Continuing the description of the linear accelerator system 100, the first, second and third RF couplers 130, 135, and 170 are configured to match the impedance of the external and internal RF circuit to minimize power reflections at the operating RF frequency while running at nominal energy and beam current values. In addition, the high power circulator 165 in this example prevents reflected power from propagating back to the RF source 150. Therefore, most or all of the RF power from the RF power source 150 enters the second RF coupler 135, propagates within the traveling wave linear accelerator section 120 to form an accelerating traveling wave field distribution, and transfers power to the electron beam.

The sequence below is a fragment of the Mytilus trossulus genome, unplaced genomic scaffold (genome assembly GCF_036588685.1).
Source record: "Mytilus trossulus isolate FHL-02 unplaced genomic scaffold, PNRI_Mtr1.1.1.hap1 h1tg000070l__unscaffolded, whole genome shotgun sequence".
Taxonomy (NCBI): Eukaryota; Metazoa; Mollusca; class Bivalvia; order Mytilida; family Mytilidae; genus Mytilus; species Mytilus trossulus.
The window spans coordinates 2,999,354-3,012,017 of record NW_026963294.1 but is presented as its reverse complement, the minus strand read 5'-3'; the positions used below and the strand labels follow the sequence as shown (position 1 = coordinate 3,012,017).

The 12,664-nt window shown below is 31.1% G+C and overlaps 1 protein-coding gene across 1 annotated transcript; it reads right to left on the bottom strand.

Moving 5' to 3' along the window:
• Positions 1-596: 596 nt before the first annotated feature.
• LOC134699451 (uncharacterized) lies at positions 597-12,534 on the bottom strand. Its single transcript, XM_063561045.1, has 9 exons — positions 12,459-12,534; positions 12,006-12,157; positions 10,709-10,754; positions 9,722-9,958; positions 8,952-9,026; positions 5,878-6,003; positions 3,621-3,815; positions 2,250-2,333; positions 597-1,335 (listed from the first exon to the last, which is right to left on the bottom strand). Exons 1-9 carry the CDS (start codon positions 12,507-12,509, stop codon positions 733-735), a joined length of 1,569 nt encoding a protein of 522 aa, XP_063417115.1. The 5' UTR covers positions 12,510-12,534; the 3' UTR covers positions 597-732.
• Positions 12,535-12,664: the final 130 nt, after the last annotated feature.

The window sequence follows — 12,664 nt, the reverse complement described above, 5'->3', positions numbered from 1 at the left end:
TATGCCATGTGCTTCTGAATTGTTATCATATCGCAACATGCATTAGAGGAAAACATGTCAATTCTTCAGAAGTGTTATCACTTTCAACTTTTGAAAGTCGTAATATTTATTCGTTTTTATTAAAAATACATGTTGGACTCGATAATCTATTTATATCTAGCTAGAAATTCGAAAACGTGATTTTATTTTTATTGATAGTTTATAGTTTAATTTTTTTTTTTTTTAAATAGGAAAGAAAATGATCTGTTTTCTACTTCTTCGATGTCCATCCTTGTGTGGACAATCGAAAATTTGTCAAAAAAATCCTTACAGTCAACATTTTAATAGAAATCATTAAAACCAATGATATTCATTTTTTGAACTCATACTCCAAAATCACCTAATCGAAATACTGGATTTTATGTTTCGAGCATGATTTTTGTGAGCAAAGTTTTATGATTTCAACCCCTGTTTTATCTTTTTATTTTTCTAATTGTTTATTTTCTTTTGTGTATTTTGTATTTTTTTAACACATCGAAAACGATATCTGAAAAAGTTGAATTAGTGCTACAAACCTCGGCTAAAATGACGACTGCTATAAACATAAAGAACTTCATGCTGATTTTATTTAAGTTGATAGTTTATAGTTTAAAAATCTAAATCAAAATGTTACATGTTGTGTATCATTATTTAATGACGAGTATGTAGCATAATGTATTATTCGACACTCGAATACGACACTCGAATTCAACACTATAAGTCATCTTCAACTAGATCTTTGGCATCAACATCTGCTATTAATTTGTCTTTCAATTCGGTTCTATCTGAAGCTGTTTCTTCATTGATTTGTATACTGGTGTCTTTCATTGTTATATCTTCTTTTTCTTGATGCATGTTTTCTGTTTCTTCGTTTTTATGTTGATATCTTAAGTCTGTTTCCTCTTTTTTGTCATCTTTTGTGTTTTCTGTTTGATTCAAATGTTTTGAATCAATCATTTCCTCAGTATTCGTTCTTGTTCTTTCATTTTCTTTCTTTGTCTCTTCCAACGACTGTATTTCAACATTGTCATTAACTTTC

In accordance with this embodiment of the invention, the third RF coupler 170 has a second output connected to an input of a second RF waveguide 190. The output of the second RF waveguide 190 is connected to a second input of the first RF coupler 130. RF power remaining after propagation through the traveling wave linear accelerator section and electron acceleration propagates to the buncher section 110, via the third input coupler 170 and the waveguide 190. The buncher section 110 may replace or render superfluous the RF load commonly used in a linear accelerator to absorb the remaining power coming out of traveling wave linear accelerator section 120, substantially increasing the linear accelerator efficiency.